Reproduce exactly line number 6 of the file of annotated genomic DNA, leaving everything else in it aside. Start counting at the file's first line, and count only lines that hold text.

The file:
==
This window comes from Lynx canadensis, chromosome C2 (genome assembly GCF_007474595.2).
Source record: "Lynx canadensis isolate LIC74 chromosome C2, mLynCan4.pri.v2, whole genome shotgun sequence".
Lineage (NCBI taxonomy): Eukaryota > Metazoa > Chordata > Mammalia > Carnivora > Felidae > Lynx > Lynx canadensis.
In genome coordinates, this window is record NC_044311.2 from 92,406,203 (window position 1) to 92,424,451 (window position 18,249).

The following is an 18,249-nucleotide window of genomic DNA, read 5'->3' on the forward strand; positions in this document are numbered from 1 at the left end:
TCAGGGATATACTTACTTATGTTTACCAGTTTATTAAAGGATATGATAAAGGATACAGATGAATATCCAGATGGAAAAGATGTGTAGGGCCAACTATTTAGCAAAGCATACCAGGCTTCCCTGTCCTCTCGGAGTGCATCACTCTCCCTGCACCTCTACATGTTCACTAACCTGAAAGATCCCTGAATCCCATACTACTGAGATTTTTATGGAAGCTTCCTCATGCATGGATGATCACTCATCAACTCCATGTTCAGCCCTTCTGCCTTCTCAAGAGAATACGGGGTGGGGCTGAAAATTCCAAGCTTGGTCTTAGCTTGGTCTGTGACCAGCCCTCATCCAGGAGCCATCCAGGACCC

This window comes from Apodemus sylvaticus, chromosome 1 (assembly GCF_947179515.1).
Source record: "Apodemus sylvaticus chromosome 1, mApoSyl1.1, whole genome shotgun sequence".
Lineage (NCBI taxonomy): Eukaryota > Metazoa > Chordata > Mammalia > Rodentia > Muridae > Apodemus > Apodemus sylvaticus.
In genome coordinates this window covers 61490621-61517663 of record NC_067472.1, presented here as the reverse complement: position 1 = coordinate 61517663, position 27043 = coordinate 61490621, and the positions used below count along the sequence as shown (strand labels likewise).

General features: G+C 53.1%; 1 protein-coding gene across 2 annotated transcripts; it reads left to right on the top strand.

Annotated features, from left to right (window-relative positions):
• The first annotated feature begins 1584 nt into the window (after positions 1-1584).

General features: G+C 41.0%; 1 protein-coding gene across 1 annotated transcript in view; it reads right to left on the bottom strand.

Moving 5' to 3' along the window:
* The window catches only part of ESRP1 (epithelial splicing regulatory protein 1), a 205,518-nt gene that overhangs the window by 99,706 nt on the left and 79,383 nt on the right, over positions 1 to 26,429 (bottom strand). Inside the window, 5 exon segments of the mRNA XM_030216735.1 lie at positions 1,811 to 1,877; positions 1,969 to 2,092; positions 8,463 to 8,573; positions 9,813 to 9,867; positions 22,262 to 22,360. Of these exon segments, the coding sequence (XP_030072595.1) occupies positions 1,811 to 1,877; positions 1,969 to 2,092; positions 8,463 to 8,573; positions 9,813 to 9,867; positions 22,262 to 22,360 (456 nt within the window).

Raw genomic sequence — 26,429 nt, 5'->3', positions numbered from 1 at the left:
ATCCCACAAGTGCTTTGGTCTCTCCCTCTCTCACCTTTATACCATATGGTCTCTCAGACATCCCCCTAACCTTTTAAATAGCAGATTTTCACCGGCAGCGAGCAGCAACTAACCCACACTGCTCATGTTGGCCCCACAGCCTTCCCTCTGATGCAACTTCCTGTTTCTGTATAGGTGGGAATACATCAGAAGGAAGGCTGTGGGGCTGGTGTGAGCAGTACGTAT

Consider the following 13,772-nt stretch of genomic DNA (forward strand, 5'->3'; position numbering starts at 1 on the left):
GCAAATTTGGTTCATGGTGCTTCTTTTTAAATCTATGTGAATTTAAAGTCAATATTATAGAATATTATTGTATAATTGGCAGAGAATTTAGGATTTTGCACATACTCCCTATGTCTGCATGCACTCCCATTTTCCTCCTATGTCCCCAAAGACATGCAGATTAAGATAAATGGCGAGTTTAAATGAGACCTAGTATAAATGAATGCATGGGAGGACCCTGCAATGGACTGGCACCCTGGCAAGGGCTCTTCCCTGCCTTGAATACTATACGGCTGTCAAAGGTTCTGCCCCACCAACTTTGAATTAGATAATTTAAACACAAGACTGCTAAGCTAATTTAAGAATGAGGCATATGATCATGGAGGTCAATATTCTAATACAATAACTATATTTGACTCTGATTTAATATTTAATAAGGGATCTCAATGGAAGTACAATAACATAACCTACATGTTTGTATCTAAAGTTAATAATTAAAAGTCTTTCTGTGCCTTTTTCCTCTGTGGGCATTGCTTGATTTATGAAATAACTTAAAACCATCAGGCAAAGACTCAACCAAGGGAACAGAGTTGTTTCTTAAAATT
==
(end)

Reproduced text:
TCAGGGATATACTTACTTATGTTTACCAGTTTATTAAAGGATATGATAAAGGATACAGATGAATATCCAGATGGAAAAGATGTGTAGGGCCAACTATTTAGCAAAGCATACCAGGCTTCCCTGTCCTCTCGGAGTGCATCACTCTCCCTGCACCTCTACATGTTCACTAACCTGAAAGATCCCTGAATCCCATACTACTGAGATTTTTATGGAAGCTTCCTCATGCATGGATGATCACTCATCAACTCCATGTTCAGCCCTTCTGCCTTCTCAAGAGAATACGGGGTGGGGCTGAAAATTCCAAGCTTGGTCTTAGCTTGGTCTGTGACCAGCCCTCATCCAGGAGCCATCCAGGACCC